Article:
Research and reports
Simply Business Editorial Team
19 April 2021
The UK is often seen as an attractive place to start a business, but there are challenges for foreign nationals. Here’s our guide on how to start a business in the UK as a foreigner.
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There are specific visas available for foreign nationals who want to start a UK business. And while EU citizens were previously free to live and work in the UK without a visa, Brexit means that they’re now subject to the same rules as non-EU citizens.
But it’s not impossible for foreign nationals to set up a business in the country – read about your options below.
You can get going with the following steps:
The Brexit transition period ended on 31 December 2020, so new rules started on 1 January 2021.
This means that people from the EU, Switzerland, Norway, Iceland or Liechtenstein who now want to start a business here will have to apply for a visa, in the same way as non-EU citizens.
The exception is if you or a close family member started living in the UK before 1 January 2021. If that’s the case, you might be able to apply for the EU Settlement Scheme. This is free, but the deadline to apply is 30 June 2021.
Foreign nationals can’t apply for the Tier 1 (Entrepreneur) visa anymore, as it’s been replaced by the Innovator and Start-up visas.
You’ll usually get a decision on your visa within three weeks, if you’re applying from outside the UK.
This visa is for those who want to start an innovative business in the UK. The business needs to be different to anything else on the market, and an approved body has to endorse your idea.
Eligibility criteria are strict. You must have access to at least £50,000 in investment funds and prove where this funding came from.
You should also have enough personal savings to support yourself. You’ll be asked to prove that you’ve had at least £1,270 in your bank account for 28 consecutive days before you apply for, extend, or switch to this visa.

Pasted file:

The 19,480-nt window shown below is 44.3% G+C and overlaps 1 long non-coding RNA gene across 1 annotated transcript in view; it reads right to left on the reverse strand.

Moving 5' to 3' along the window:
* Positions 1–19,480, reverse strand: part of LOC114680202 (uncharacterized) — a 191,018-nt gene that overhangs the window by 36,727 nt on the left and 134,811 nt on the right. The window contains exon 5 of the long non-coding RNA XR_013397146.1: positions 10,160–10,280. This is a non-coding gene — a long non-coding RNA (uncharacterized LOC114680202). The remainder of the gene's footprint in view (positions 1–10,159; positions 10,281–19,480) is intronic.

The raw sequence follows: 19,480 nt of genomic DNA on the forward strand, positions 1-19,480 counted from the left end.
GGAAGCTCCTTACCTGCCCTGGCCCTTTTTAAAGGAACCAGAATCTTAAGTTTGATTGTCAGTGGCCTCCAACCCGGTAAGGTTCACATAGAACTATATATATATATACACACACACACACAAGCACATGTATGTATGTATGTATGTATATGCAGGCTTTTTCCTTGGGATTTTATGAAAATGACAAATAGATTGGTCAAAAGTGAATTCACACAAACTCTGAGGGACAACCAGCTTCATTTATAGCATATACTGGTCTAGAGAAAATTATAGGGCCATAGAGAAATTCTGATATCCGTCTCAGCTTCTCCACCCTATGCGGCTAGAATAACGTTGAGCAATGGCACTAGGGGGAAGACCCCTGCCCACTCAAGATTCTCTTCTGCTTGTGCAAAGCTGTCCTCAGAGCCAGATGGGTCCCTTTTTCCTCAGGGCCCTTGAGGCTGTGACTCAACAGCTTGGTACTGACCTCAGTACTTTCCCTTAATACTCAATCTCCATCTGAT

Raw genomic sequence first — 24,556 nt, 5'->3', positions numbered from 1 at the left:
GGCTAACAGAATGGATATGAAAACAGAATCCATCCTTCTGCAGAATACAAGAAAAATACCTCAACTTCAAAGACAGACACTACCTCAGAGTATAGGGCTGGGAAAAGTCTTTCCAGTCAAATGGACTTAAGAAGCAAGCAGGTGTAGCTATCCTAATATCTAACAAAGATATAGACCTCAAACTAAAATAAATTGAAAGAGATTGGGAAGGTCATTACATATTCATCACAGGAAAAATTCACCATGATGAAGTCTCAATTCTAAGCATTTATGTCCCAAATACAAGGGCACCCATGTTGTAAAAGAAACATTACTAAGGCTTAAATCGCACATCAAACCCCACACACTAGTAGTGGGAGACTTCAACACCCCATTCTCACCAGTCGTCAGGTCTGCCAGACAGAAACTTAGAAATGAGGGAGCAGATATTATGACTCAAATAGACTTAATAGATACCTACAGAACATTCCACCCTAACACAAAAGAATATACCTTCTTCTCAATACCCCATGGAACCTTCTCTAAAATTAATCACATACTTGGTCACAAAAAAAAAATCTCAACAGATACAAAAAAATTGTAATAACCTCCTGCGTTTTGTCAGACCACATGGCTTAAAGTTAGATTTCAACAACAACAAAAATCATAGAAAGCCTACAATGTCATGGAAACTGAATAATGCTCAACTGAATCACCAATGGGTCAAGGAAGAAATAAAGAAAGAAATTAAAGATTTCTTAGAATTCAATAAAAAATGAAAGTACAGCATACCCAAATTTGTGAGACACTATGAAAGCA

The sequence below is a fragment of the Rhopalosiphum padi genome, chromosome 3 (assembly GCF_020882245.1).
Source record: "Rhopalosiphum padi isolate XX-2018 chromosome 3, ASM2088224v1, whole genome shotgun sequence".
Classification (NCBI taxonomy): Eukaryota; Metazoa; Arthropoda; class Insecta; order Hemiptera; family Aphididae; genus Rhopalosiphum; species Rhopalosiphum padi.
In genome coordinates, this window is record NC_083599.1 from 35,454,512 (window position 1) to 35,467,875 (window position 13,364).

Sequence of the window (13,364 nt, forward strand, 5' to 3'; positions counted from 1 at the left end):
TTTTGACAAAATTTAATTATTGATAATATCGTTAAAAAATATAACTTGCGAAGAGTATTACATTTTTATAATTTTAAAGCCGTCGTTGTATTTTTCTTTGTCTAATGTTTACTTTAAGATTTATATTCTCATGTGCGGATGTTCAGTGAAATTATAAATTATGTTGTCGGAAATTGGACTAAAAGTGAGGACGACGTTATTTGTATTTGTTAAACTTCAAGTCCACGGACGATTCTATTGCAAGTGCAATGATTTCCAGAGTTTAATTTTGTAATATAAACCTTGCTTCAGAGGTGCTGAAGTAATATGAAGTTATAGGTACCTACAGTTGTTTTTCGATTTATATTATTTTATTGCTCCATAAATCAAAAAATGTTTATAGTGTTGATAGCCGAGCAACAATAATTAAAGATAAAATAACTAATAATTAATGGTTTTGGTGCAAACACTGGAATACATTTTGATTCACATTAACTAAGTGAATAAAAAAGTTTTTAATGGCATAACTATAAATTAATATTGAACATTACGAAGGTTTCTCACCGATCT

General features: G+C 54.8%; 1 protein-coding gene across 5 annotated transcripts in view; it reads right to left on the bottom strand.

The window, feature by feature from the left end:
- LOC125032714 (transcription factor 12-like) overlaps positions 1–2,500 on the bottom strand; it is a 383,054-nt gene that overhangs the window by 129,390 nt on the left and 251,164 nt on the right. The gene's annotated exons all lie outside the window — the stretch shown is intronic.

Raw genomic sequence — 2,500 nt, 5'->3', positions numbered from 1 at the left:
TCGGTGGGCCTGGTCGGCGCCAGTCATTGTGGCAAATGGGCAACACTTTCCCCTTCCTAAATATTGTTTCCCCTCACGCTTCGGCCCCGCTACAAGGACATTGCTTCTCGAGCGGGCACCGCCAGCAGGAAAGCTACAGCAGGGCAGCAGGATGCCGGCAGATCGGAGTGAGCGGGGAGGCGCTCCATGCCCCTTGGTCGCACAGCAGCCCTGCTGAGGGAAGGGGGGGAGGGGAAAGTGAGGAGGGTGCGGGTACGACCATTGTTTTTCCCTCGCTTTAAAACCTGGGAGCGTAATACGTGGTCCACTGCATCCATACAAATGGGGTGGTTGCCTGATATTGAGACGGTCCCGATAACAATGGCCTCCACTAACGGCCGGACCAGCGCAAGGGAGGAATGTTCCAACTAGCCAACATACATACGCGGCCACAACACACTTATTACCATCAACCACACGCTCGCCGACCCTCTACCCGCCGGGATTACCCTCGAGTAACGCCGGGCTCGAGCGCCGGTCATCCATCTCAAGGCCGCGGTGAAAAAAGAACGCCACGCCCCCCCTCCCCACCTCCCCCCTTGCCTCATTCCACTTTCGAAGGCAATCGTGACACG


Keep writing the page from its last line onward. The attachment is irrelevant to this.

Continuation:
You also need to be able to speak, read and write English to to level B2 on the Common European Framework of Reference for Languages (CEFR) scale.
There’s a big fee to apply for the visa, too – it’s £1,021 (£1,277 if you’re extending or switching), although this reduces by £55 for foreign nationals of some countries (including France, Germany and Spain).
You can stay in the UK for three years on an Innovator visa and there’s no limit to the number of extensions.
Read more about the Innovator visa at gov.uk.
This visa is similar to the Innovator visa in that you need to have an innovative business idea that’s different to anything else on the market.
There’s no investment funding requirement, but you have to prove you’ve had at least £1,270 in your bank account for 28 consecutive days before you apply for (or switch to) this visa.
Plus, you need to be endorsed by an authorised body that’s either a UK higher education institution or a business organisation that supports UK entrepreneurs.
You can only stay for two years and can’t extend the visa, although you may be able to switch to an Innovator visa.
The English language requirement is the same as the Innovator visa (level B2 on the Common European Framework of Reference for Languages (CEFR) scale).
Fees are dramatically lower than the Innovator visa, at £363 to apply or £493 to switch, and there’s the same £55 reduction for eligible countries too.
Read more about the Start-up visa at gov.uk.
You can apply for a Global Talent visa if you’re a leader, or potential leader, in:
Your application has to be endorsed by a relevant authority with expertise in your field. While the Home Office handles this for you, how you apply depends on your field.
People on a Global Talent visa can be self-employed or directors of companies and can live and work in the UK for up to five years at a time.
Read more about the Global Talent visa at gov.uk.
This is no longer available, although those currently in the UK with this visa can apply to extend theirs.
You’ll need to be eligible and fulfil certain criteria. You should:
Read more about the Tier 1 (Entrepreneur) visa at gov.uk.
When you know you’re legally allowed to live and work in the UK, you can then start a business as a foreigner.
We have lots of guides on our Knowledge centre that can help. Why not read:
Remember that there are wide-ranging regulations on living and working in the UK as a foreign national.
Immigration laws are strictly enforced, so make sure you keep yourself updated. You should get professional legal and financial advice if you’re not sure about anything.
Are you going to start a business in the UK as a foreign national? Let us know in the comments below.
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